Senate Armed Services Committee Chairman Carl Levin (D-Mich.) is continuing his fight against Sen. Kirsten Gillibrand (D-N.Y.) and other colleagues to take military sexual assault cases out of the chain of command.
Tea Party GOPs Rand Paul (R-Ky.) and Ted Cruz (R-Texas) this week signed on to Gillibrand’s measure, which moves the decision whether to prosecute any crime punishable by one year or more in confinement to independent military prosecutors, with the exception of 37 crimes deemed “uniquely military in nature,” such as disobeying orders or going absent without leave.
Her amendment died in Levin’s committee but supporters plan to bring it as an amendment to the defense reauthorization bill on the Senate floor.
Vice Chairman of the Joint Chiefs of Staff Adm. James Winnefeld appeared at his nomination hearing for reappointment to his post armed with evidence that Army commanders, over the past two years, have successfully prosecuted more than two dozen sexual assault cases that civilian prosecutors refused to pursue.
“This was done inside the chain of command, the chain of command insisting that a prosecution be pursued, and it was pursued successfully,” Winnefeld testified. “I worry that we’re going to have fewer prosecutions if we take it outside the chain of command.”
Chairman of the Joint Chiefs of Staff Gen. Martin Dempsey, under questioning from Gillibrand, elaborated on “peeling back the numbers on what a so-called objective observer might end up with.”
Of the 35 cases pursued in the military judicial system after civilian prosecutors refused to pursue the case, court-martial convictions were achieved in 25 cases.
“That’s a 71 percent conviction rate, which is about — you know, the civilian rate is around 18 percent to 22 percent,” Dempsey said. “So of those 71 percent that were convicted, 24 of the 25 got punitive discharges. They are doing prison time. OK, so if we hadn’t, if the Army hadn’t taken those…those people would be walking the street right now. The victims would not have had the resolution that they deserved in this case.”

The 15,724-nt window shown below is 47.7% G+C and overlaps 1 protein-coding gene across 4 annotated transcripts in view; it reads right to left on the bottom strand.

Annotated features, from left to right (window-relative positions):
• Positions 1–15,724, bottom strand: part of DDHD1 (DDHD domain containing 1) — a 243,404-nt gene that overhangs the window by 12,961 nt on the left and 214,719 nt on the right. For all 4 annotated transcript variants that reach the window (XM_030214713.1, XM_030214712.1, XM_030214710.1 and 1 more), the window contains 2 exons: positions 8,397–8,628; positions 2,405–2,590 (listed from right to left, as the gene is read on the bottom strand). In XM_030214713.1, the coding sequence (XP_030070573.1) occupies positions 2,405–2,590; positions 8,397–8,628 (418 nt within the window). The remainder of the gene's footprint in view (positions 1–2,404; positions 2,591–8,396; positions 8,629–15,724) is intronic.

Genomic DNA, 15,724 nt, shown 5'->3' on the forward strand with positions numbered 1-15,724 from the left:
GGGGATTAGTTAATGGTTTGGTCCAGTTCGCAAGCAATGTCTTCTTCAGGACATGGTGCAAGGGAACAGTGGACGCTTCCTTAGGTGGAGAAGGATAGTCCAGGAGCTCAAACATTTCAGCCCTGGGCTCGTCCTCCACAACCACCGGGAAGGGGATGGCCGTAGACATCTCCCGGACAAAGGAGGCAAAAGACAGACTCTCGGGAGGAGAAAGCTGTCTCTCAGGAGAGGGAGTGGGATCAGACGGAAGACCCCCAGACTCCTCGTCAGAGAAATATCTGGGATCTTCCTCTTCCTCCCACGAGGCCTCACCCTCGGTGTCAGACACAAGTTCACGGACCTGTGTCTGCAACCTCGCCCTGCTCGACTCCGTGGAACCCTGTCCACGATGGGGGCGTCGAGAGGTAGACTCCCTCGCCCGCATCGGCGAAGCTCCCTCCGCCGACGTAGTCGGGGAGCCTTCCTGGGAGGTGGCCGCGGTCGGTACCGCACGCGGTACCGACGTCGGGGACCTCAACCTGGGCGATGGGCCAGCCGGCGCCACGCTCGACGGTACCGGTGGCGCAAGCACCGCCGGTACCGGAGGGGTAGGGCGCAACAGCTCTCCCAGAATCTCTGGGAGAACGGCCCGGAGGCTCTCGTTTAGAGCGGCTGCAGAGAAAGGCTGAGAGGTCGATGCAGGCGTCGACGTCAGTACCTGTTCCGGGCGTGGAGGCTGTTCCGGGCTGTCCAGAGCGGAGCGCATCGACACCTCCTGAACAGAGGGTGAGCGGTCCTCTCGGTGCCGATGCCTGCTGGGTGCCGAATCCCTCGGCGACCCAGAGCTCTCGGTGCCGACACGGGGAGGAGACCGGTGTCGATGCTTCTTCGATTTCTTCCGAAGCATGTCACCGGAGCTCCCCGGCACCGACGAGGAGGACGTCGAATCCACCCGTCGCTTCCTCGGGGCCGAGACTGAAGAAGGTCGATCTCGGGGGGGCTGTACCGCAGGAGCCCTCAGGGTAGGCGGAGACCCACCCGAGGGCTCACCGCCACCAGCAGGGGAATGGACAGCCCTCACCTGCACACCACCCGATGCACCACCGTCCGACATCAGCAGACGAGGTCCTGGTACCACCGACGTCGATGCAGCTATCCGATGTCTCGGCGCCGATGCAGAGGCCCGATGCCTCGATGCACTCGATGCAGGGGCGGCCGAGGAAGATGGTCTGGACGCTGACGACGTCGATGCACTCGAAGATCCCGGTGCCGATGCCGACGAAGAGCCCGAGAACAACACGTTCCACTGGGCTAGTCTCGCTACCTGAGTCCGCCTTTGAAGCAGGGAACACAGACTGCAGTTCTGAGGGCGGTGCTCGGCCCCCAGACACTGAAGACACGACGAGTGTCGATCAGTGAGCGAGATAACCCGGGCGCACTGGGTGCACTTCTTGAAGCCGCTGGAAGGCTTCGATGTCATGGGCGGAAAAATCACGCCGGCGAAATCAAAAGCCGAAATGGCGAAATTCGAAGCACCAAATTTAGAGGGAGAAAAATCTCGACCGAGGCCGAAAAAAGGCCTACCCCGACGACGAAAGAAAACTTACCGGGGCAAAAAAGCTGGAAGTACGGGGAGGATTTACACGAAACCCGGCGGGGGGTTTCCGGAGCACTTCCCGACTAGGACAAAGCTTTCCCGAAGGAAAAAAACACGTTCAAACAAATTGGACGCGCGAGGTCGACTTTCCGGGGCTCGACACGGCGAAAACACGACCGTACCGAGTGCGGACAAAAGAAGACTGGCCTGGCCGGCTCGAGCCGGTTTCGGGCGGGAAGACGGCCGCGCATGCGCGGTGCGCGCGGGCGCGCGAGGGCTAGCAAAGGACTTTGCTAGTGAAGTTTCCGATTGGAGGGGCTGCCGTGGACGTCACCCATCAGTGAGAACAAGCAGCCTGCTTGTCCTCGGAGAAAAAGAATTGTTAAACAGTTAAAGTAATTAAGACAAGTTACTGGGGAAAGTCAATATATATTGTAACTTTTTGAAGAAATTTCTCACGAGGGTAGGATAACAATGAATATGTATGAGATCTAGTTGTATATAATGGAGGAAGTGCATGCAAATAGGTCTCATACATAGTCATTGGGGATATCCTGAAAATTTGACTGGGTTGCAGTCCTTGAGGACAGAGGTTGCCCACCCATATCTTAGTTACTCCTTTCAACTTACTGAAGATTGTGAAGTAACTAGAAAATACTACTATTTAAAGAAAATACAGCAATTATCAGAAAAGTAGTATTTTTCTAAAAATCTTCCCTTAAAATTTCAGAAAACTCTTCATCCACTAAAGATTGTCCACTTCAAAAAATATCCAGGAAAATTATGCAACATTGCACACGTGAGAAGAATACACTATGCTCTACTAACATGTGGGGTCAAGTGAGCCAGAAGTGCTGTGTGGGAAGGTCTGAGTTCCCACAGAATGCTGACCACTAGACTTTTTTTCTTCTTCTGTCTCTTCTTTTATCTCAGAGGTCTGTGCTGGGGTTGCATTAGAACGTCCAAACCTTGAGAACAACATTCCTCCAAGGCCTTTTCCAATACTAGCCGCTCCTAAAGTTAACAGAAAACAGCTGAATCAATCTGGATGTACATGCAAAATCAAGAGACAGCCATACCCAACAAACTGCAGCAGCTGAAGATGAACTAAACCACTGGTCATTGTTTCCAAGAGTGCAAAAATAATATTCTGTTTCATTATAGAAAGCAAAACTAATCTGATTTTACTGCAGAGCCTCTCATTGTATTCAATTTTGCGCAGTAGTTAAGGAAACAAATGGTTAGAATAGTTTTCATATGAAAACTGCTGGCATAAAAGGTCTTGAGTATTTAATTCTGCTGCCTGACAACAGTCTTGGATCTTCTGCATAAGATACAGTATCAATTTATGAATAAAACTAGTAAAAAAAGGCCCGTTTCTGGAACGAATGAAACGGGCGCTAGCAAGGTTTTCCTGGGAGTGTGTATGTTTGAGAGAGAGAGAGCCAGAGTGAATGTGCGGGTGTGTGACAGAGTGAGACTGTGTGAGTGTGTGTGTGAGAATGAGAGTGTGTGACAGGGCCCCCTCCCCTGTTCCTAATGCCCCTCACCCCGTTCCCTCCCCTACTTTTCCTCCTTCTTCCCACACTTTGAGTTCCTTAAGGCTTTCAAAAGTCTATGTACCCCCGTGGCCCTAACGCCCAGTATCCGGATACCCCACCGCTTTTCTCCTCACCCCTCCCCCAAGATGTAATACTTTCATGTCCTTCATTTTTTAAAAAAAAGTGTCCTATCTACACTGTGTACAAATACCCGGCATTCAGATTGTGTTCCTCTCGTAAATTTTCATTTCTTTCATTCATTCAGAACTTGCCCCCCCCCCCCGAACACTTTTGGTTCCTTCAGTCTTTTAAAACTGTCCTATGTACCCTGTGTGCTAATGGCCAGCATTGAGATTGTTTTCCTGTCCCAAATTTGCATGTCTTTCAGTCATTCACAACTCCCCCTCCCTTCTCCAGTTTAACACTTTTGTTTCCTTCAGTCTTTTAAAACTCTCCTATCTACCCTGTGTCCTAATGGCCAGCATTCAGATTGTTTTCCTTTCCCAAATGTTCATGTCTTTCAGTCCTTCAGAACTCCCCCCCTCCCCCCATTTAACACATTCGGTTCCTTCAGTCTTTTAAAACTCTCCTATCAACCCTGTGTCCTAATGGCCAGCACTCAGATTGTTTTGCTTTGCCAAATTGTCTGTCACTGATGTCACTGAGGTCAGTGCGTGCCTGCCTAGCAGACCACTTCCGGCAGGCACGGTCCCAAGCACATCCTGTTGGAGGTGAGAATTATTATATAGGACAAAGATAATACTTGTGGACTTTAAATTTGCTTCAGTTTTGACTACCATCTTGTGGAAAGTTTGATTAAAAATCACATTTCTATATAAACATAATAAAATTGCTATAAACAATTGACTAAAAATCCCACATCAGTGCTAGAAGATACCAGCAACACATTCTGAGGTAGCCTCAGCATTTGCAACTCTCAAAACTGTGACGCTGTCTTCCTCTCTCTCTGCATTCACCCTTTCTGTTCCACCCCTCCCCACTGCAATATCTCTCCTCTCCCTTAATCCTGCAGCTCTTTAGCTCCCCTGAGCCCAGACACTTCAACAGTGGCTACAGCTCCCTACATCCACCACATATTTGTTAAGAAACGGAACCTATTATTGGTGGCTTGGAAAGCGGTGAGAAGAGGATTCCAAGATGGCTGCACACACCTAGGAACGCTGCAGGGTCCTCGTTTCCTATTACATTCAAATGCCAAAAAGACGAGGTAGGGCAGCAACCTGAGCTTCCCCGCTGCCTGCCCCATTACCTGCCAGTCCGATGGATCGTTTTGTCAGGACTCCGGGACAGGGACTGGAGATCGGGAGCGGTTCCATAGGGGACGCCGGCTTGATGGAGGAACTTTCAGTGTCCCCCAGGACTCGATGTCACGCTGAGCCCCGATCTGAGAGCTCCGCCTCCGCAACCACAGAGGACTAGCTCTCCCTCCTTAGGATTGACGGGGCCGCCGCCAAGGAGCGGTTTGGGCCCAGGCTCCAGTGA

Gillibrand brushed off the Joints Chiefs’ numbers as “you may have helped a handful of victims.”
“We’re still having 23,000 victims who don’t feel the system is strong enough, objective enough and transparent enough to even report,” she said.
But Levin said the testimony “raises additional significant concerns that removing commanders’ authority to prosecute would weaken our efforts to halt sexual assaults in the military.”
“It is increasingly clear that there is no evidence that removing commanders’ prosecutorial authority would result in stronger prevention efforts, and in fact, it appears such a change would result in fewer prosecutions and reduce the likelihood that sexual assault survivors will see justice done,” the chairman said.
Winnefield said the Marine Corps looked back through 2010 and found 28 cases where civilian prosecutors declined to take the case. The Marines were able to obtain court-martial convictions on 16 of the cases.
He further said that the military justice system was taking some “heinous” cases that the civilian system refused to pursue, including the sexual assault of a 10-year-old autistic girl. “We took the case. The commander insisted on it. And a prosecution — and a conviction was obtained,” Winnefield added.
Levin struck a bipartisan compromise during the defense reauthorization’s markup that angered Gillibrand, leaving prosecution authority in the hands of commanders while providing for an automatic high-level review of any sexual assault allegation in which commanders decide not to prosecute. It also makes retaliation against service members who report a sexual assault a crime.